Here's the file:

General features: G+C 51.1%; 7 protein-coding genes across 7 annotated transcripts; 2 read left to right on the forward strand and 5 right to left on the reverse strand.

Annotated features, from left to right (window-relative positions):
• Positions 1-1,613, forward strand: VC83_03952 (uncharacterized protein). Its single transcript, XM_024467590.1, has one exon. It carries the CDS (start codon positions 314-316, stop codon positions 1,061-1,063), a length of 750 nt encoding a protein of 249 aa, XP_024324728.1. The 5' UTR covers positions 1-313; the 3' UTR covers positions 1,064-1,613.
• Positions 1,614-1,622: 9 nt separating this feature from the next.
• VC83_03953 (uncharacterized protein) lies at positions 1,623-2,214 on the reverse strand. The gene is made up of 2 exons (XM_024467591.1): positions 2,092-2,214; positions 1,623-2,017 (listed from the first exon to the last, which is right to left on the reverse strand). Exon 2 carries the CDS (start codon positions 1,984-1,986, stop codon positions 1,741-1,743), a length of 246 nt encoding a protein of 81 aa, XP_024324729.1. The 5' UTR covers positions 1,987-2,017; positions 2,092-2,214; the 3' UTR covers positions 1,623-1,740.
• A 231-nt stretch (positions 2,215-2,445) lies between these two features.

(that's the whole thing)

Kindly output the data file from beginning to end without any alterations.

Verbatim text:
General features: G+C 51.1%; 7 protein-coding genes across 7 annotated transcripts; 2 read left to right on the forward strand and 5 right to left on the reverse strand.

Annotated features, from left to right (window-relative positions):
• Positions 1-1,613, forward strand: VC83_03952 (uncharacterized protein). Its single transcript, XM_024467590.1, has one exon. It carries the CDS (start codon positions 314-316, stop codon positions 1,061-1,063), a length of 750 nt encoding a protein of 249 aa, XP_024324728.1. The 5' UTR covers positions 1-313; the 3' UTR covers positions 1,064-1,613.
• Positions 1,614-1,622: 9 nt separating this feature from the next.
• VC83_03953 (uncharacterized protein) lies at positions 1,623-2,214 on the reverse strand. The gene is made up of 2 exons (XM_024467591.1): positions 2,092-2,214; positions 1,623-2,017 (listed from the first exon to the last, which is right to left on the reverse strand). Exon 2 carries the CDS (start codon positions 1,984-1,986, stop codon positions 1,741-1,743), a length of 246 nt encoding a protein of 81 aa, XP_024324729.1. The 5' UTR covers positions 1,987-2,017; positions 2,092-2,214; the 3' UTR covers positions 1,623-1,740.
• A 231-nt stretch (positions 2,215-2,445) lies between these two features.